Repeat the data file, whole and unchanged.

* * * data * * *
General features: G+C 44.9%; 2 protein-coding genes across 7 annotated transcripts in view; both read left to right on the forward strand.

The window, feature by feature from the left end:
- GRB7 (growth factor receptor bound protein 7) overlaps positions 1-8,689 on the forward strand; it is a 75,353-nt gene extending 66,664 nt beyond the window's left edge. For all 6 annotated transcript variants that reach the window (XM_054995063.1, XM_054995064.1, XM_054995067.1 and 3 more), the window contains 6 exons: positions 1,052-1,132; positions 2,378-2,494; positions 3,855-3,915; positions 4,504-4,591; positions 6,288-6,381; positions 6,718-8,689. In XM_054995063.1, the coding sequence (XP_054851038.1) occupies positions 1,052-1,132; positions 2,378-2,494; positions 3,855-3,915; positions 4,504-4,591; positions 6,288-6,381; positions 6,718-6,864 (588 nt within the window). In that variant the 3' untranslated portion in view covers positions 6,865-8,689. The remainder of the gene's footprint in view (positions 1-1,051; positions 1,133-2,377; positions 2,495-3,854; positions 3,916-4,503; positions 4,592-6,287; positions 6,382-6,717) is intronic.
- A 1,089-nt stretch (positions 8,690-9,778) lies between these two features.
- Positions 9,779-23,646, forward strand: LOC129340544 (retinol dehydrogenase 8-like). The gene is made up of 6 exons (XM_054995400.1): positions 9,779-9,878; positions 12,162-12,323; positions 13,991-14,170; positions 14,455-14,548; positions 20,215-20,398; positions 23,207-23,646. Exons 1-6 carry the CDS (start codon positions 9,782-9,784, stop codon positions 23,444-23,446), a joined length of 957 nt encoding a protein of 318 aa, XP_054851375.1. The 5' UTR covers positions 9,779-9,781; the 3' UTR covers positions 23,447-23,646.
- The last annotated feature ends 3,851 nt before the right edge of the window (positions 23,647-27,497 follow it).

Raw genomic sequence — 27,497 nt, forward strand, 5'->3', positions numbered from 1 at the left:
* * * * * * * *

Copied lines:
General features: G+C 44.9%; 2 protein-coding genes across 7 annotated transcripts in view; both read left to right on the forward strand.

The window, feature by feature from the left end:
- GRB7 (growth factor receptor bound protein 7) overlaps positions 1-8,689 on the forward strand; it is a 75,353-nt gene extending 66,664 nt beyond the window's left edge. For all 6 annotated transcript variants that reach the window (XM_054995063.1, XM_054995064.1, XM_054995067.1 and 3 more), the window contains 6 exons: positions 1,052-1,132; positions 2,378-2,494; positions 3,855-3,915; positions 4,504-4,591; positions 6,288-6,381; positions 6,718-8,689. In XM_054995063.1, the coding sequence (XP_054851038.1) occupies positions 1,052-1,132; positions 2,378-2,494; positions 3,855-3,915; positions 4,504-4,591; positions 6,288-6,381; positions 6,718-6,864 (588 nt within the window). In that variant the 3' untranslated portion in view covers positions 6,865-8,689. The remainder of the gene's footprint in view (positions 1-1,051; positions 1,133-2,377; positions 2,495-3,854; positions 3,916-4,503; positions 4,592-6,287; positions 6,382-6,717) is intronic.
- A 1,089-nt stretch (positions 8,690-9,778) lies between these two features.
- Positions 9,779-23,646, forward strand: LOC129340544 (retinol dehydrogenase 8-like). The gene is made up of 6 exons (XM_054995400.1): positions 9,779-9,878; positions 12,162-12,323; positions 13,991-14,170; positions 14,455-14,548; positions 20,215-20,398; positions 23,207-23,646. Exons 1-6 carry the CDS (start codon positions 9,782-9,784, stop codon positions 23,444-23,446), a joined length of 957 nt encoding a protein of 318 aa, XP_054851375.1. The 5' UTR covers positions 9,779-9,781; the 3' UTR covers positions 23,447-23,646.
- The last annotated feature ends 3,851 nt before the right edge of the window (positions 23,647-27,497 follow it).

Raw genomic sequence — 27,497 nt, forward strand, 5'->3', positions numbered from 1 at the left: